The literature I surrounded myself with reflected this desire and books such as Michael Morpurgo’s Kensuke’s Kingdom; The Secret Garden by Frances Hodgson Burnett and Jamila Gavin’s Wheel of Surya trilogy, swept me away to faraway lands or on adventures in new settings. My other favourites included Louis Sachar’s Holes and The Incredible Journey by Sheila Burnford. As I got older I turned to narrative nonfiction and travel writing. All of these stories allowed me to experience being in the wilderness from the safety of my home. These are also the things I consider in my own stories: what are the places I want to spend time in when I write and the type of landscapes I want to create for my characters to interact with? I also soon realised that the stories I loved writing were ones that were fictional but grounded in real places and events.
My reading journey planted the seeds for a desire to go on my own adventures and as soon as I was old enough, I worked as much as I could and saved up for train, bus or plane tickets before setting off, armed with a notebook and a pen. And as I travelled, I noticed that my strongest story ideas developed when I was on buses or trains. There’s nothing better than being tucked into a corner of a train, knees up or legs crossed, with nothing to do but think, people watch and ponder for hours as the scenery whizzes past. In my head I’d ask questions about characters’ motivations: why are they doing this and what will they do next? Sometimes, the passing view outside or the events around me were enough to spark whole book ideas.
I’ve wondered if I find writing on public transport inspiring because in a world where we’re surrounded by the buzz of social media distractions, epic to-do lists, and long working days, it offers the freedom to think and be present without the pressure of sitting at a desk and having to come up with an idea; your only goal is to reach the destination.
But there’s also something magical in writing about a setting as you’re in it. I’ve learnt the hard way that it’s all too easy to forget the little details, the tastes, sounds and smells of a place, when you’re far away from it. Now each idea gets its own notebook filled with photos, notes, maps and clippings from its setting that almost acts as a portal back to the place, when I flick through it. This also gives me something tangible to show students during school visits.


About Jess- Having spent her childhood between the UK and India, Jess’ debut novel ‘Running On The Roof Of The World’ was inspired by the stories she heard about the Himalayas from her grandmother. She begun writing it in 2013 when she was living in the Indian Himalayas and trekked into the mountains as part of her research. You can follow her on Twitter @J_T_Butterworth.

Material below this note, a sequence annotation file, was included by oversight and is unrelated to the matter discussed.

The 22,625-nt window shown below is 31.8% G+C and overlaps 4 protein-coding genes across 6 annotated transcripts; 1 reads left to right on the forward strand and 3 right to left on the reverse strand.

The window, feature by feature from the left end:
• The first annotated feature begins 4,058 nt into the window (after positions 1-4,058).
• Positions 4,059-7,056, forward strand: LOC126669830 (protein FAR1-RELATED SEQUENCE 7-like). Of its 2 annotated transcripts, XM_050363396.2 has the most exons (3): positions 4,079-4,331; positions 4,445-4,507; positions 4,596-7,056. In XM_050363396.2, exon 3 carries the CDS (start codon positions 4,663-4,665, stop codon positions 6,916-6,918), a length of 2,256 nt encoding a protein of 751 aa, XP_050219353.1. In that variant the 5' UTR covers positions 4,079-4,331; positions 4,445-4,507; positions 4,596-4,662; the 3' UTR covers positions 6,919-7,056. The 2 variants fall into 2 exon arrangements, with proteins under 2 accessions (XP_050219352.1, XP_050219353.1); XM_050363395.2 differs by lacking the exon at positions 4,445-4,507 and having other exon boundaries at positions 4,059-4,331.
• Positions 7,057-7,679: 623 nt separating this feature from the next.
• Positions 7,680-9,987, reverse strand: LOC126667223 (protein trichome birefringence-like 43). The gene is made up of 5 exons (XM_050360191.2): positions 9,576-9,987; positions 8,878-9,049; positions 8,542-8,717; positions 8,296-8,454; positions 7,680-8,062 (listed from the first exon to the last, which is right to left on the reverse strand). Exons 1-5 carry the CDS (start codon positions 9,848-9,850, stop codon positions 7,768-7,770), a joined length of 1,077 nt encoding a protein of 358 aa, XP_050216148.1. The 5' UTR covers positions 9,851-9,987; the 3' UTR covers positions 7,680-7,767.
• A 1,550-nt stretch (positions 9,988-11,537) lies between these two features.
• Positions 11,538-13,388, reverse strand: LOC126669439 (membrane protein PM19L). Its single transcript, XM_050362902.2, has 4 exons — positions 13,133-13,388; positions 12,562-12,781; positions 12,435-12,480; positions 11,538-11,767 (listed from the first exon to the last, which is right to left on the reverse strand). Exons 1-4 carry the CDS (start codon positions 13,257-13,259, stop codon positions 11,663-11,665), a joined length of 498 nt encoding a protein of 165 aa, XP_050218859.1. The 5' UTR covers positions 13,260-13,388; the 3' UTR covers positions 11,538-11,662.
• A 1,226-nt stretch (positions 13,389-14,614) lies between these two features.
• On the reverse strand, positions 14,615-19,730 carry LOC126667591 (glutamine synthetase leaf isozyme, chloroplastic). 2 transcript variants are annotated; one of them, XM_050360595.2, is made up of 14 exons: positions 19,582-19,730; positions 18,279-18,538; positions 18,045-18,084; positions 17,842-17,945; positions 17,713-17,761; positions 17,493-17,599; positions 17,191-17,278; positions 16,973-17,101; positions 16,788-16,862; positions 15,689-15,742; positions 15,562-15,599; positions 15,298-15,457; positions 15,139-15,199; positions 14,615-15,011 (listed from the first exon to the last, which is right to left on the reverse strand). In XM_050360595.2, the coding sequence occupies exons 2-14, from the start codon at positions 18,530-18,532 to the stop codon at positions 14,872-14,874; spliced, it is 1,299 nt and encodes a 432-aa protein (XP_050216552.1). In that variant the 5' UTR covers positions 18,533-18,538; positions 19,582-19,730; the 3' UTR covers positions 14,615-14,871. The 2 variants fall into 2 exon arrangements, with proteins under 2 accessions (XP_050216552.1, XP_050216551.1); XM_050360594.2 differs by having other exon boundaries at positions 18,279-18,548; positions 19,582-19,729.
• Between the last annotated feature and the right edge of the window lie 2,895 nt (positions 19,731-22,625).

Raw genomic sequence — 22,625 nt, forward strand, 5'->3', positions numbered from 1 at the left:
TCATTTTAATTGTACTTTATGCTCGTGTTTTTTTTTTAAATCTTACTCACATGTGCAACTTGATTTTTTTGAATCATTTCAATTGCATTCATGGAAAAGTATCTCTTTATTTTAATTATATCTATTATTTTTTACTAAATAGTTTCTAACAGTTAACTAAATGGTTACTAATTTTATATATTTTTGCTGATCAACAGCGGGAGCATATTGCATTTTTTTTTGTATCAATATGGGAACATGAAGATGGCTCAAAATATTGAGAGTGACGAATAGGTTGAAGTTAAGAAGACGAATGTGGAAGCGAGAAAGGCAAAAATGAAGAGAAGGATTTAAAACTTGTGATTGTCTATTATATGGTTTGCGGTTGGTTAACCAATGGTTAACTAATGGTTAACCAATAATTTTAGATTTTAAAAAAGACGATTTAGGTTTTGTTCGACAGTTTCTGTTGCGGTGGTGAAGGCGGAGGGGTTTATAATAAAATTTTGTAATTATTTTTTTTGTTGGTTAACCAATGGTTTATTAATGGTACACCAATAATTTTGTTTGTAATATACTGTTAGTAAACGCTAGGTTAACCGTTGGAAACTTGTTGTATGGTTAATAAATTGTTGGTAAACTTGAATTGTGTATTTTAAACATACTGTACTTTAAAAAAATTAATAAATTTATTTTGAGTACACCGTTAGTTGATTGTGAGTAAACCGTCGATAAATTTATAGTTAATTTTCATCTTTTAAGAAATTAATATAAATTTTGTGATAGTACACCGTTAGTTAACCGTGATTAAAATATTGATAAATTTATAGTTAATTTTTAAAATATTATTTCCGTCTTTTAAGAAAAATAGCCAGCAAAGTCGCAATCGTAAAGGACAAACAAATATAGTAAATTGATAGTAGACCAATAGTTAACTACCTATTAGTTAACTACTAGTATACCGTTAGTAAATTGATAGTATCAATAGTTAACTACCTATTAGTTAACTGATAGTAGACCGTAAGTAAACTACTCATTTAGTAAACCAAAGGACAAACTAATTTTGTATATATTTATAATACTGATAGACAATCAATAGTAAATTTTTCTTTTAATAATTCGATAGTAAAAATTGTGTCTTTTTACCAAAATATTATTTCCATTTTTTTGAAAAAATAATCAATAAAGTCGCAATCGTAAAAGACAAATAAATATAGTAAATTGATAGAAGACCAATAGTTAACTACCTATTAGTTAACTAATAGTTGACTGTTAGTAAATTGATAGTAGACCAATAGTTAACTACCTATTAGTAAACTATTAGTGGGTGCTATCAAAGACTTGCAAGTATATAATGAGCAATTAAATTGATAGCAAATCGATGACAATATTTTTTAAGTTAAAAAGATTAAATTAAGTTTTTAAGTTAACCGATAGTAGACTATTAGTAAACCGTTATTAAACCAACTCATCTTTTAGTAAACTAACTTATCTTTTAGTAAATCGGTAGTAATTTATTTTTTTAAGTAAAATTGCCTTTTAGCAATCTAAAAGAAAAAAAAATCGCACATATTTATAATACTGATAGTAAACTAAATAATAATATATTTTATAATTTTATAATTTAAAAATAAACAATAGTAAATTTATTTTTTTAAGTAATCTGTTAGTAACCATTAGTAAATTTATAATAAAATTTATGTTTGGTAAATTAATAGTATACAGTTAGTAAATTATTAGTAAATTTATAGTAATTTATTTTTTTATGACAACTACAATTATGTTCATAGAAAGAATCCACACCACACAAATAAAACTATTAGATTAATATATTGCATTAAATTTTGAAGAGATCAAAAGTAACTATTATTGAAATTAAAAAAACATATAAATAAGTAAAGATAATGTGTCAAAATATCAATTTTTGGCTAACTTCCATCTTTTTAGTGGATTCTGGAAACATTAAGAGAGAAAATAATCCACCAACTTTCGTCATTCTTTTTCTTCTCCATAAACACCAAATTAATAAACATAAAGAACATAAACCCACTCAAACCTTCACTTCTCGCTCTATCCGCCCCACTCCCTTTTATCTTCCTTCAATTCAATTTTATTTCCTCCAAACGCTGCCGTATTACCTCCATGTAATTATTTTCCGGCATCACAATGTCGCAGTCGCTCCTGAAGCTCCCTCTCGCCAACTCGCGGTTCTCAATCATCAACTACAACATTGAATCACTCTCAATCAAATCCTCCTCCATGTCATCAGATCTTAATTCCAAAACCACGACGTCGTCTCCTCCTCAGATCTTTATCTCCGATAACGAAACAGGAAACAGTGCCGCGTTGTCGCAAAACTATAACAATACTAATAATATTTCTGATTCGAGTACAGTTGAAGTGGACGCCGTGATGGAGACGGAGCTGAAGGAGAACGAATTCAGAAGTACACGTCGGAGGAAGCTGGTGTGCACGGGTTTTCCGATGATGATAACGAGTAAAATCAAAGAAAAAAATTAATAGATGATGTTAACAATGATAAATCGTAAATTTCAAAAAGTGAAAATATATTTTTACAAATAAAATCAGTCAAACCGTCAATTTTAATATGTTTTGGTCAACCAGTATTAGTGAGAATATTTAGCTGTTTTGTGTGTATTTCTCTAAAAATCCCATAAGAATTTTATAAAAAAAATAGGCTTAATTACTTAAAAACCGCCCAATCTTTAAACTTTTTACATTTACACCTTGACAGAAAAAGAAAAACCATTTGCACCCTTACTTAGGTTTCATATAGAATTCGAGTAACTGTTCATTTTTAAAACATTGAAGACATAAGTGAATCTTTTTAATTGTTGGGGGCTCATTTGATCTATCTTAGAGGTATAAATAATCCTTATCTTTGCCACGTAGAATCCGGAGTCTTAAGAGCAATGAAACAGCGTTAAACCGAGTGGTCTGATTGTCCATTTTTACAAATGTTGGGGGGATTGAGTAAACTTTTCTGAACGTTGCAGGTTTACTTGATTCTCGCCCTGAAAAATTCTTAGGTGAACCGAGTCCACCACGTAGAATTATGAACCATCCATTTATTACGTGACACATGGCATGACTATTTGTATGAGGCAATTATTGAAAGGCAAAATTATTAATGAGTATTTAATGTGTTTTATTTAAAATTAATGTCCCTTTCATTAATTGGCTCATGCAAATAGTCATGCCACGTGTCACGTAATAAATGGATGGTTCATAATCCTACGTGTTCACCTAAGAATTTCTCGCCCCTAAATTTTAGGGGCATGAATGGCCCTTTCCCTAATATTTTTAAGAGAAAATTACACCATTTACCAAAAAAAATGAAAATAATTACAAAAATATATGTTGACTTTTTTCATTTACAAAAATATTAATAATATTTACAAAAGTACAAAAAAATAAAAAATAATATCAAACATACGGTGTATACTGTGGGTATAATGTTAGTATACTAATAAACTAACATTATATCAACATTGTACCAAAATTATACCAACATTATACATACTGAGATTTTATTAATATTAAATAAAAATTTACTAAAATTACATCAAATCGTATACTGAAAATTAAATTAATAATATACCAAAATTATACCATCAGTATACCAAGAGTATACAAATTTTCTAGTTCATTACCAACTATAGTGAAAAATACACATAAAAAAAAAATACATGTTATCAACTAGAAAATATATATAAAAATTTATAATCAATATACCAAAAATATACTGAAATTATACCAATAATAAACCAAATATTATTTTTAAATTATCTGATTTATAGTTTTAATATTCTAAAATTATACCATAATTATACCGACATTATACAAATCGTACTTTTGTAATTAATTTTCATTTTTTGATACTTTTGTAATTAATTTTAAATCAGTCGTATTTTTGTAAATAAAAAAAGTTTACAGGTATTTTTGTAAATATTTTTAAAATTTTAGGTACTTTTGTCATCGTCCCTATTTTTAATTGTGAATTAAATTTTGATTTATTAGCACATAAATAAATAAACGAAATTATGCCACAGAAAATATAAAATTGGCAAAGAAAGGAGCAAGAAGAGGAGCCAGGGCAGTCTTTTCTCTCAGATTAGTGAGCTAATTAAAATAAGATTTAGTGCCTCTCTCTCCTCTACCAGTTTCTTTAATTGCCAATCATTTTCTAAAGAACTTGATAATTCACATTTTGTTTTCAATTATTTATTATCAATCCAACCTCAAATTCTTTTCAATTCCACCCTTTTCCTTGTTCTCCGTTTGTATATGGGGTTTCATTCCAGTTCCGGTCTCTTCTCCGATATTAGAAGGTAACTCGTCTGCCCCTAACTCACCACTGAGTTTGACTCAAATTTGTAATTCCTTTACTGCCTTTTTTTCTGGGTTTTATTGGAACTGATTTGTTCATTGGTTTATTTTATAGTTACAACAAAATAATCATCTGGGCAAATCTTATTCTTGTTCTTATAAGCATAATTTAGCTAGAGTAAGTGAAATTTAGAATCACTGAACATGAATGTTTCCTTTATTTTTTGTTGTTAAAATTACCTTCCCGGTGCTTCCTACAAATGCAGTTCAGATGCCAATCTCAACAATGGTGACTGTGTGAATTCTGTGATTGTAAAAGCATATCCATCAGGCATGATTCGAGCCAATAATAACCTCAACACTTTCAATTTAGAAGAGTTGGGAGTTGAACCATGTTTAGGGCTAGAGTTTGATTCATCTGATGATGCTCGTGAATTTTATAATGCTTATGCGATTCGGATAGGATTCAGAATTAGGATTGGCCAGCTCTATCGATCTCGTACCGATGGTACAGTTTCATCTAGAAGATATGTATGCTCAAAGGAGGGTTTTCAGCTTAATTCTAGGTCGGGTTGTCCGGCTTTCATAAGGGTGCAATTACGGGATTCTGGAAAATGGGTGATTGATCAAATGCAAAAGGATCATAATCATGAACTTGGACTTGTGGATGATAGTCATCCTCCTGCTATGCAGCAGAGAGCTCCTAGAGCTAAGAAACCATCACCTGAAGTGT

What settings do you enjoy creating/reading about? Are you a fan of Jess’s books? I’d love to hear from you in the comments or on Twitter @GoldenBooksGirl!

Amy xxx

5 Excellent Songs for When You Feel Angry

Hello everybody!

Today, I’m going to be talking about songs I like to listen to when I’m the angry sort of upset! Onto the post!


F*ck You by Lily Allen– the cheery melody contrasts so much with the absolute hatred of the lyrics, and it’s incredibly catchy. The cheeriness of the chorus especially makes for perfect stealth anger humming! It’s also featured in Bridget Jones Baby, which I adore and was where I first heard it, so it cheers me up to remember the film as I listen.

Continue reading “5 Excellent Songs for When You Feel Angry”

Blog Tour- Author Interview with Katherine and Elizabeth Corr

Hello everybody!

Today, I’m really excited to welcome the authors of the fantastic Witch’s Kiss trilogy, Kate and Liz Corr for an interview as part of their blog tour for the 3rd and final book The Witch’s Blood. Onto the interview!

Hello! Thank you so much to you both for being here ☺

Hi Amy! Thank you so much for having us and for being part of our blog tour. 🙂

1. To start off, can you please describe the trilogy in 5 words?

Love, betrayal, friendship, siblings, witchcraft.

2. What served as your inspiration for the trilogy? Am I correct in saying that the books are loose retellings of different fairytales?